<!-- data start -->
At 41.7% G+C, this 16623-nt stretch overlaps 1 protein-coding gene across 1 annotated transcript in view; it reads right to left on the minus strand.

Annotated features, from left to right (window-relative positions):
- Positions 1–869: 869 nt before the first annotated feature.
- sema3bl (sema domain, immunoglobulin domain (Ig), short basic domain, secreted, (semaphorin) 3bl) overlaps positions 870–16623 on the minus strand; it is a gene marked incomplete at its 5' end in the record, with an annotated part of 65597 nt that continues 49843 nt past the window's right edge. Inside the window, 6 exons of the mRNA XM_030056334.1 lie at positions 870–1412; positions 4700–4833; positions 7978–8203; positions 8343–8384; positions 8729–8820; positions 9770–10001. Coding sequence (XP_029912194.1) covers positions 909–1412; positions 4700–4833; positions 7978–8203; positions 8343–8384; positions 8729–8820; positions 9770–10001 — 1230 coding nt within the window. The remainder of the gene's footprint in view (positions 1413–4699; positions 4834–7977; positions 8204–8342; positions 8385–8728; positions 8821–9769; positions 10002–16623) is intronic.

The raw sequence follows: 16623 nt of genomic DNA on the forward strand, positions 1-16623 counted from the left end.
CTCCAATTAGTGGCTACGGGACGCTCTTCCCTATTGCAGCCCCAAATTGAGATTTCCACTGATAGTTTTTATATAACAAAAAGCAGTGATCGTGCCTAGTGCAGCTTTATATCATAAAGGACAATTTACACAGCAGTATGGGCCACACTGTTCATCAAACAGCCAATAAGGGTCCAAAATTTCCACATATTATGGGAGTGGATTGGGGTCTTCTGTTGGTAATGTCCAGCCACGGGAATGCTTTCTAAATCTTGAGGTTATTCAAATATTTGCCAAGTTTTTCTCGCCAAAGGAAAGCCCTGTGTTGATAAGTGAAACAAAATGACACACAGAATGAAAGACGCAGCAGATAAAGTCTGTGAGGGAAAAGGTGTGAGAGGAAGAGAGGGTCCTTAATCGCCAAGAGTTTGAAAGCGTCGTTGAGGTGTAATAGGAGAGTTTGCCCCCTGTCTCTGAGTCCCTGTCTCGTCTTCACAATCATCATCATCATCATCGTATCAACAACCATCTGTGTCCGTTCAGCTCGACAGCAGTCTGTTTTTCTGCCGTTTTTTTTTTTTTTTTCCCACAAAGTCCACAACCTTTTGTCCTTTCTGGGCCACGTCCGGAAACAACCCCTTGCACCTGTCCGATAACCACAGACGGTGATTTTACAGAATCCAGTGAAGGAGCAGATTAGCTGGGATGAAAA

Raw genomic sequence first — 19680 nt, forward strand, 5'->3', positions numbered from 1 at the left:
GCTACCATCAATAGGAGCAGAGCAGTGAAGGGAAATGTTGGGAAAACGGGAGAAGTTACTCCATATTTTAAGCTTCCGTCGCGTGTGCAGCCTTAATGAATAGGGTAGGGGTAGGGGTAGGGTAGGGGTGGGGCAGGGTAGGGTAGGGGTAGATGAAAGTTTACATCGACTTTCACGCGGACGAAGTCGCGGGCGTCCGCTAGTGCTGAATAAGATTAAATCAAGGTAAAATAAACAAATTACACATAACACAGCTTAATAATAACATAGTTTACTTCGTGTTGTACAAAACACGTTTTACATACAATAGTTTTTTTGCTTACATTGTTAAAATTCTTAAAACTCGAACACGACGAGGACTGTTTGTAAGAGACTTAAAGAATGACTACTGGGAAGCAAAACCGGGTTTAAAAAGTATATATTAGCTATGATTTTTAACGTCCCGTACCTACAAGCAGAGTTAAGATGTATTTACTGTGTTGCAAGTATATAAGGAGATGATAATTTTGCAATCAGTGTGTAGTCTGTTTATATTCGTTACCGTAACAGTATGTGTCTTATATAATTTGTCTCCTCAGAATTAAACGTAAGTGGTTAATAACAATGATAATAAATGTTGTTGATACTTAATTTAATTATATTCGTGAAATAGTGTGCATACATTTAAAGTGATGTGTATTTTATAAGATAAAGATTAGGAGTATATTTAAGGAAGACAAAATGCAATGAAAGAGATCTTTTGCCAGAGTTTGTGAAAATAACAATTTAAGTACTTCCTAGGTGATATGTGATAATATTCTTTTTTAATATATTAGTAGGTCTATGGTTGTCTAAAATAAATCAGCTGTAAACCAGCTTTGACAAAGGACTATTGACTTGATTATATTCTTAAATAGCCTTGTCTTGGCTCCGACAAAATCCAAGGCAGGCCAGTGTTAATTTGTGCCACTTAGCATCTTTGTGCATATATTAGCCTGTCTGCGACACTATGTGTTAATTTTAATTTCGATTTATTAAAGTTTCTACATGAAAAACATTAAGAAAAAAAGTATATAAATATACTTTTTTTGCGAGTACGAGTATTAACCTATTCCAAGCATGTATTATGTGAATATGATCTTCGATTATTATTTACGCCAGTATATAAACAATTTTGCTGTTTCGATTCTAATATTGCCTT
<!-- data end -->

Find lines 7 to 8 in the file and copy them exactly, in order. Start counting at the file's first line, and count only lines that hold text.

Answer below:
Raw genomic sequence first — 19680 nt, forward strand, 5'->3', positions numbered from 1 at the left:
GCTACCATCAATAGGAGCAGAGCAGTGAAGGGAAATGTTGGGAAAACGGGAGAAGTTACTCCATATTTTAAGCTTCCGTCGCGTGTGCAGCCTTAATGAATAGGGTAGGGGTAGGGGTAGGGTAGGGGTGGGGCAGGGTAGGGTAGGGGTAGATGAAAGTTTACATCGACTTTCACGCGGACGAAGTCGCGGGCGTCCGCTAGTGCTGAATAAGATTAAATCAAGGTAAAATAAACAAATTACACATAACACAGCTTAATAATAACATAGTTTACTTCGTGTTGTACAAAACACGTTTTACATACAATAGTTTTTTTGCTTACATTGTTAAAATTCTTAAAACTCGAACACGACGAGGACTGTTTGTAAGAGACTTAAAGAATGACTACTGGGAAGCAAAACCGGGTTTAAAAAGTATATATTAGCTATGATTTTTAACGTCCCGTACCTACAAGCAGAGTTAAGATGTATTTACTGTGTTGCAAGTATATAAGGAGATGATAATTTTGCAATCAGTGTGTAGTCTGTTTATATTCGTTACCGTAACAGTATGTGTCTTATATAATTTGTCTCCTCAGAATTAAACGTAAGTGGTTAATAACAATGATAATAAATGTTGTTGATACTTAATTTAATTATATTCGTGAAATAGTGTGCATACATTTAAAGTGATGTGTATTTTATAAGATAAAGATTAGGAGTATATTTAAGGAAGACAAAATGCAATGAAAGAGATCTTTTGCCAGAGTTTGTGAAAATAACAATTTAAGTACTTCCTAGGTGATATGTGATAATATTCTTTTTTAATATATTAGTAGGTCTATGGTTGTCTAAAATAAATCAGCTGTAAACCAGCTTTGACAAAGGACTATTGACTTGATTATATTCTTAAATAGCCTTGTCTTGGCTCCGACAAAATCCAAGGCAGGCCAGTGTTAATTTGTGCCACTTAGCATCTTTGTGCATATATTAGCCTGTCTGCGACACTATGTGTTAATTTTAATTTCGATTTATTAAAGTTTCTACATGAAAAACATTAAGAAAAAAAGTATATAAATATACTTTTTTTGCGAGTACGAGTATTAACCTATTCCAAGCATGTATTATGTGAATATGATCTTCGATTATTATTTACGCCAGTATATAAACAATTTTGCTGTTTCGATTCTAATATTGCCTT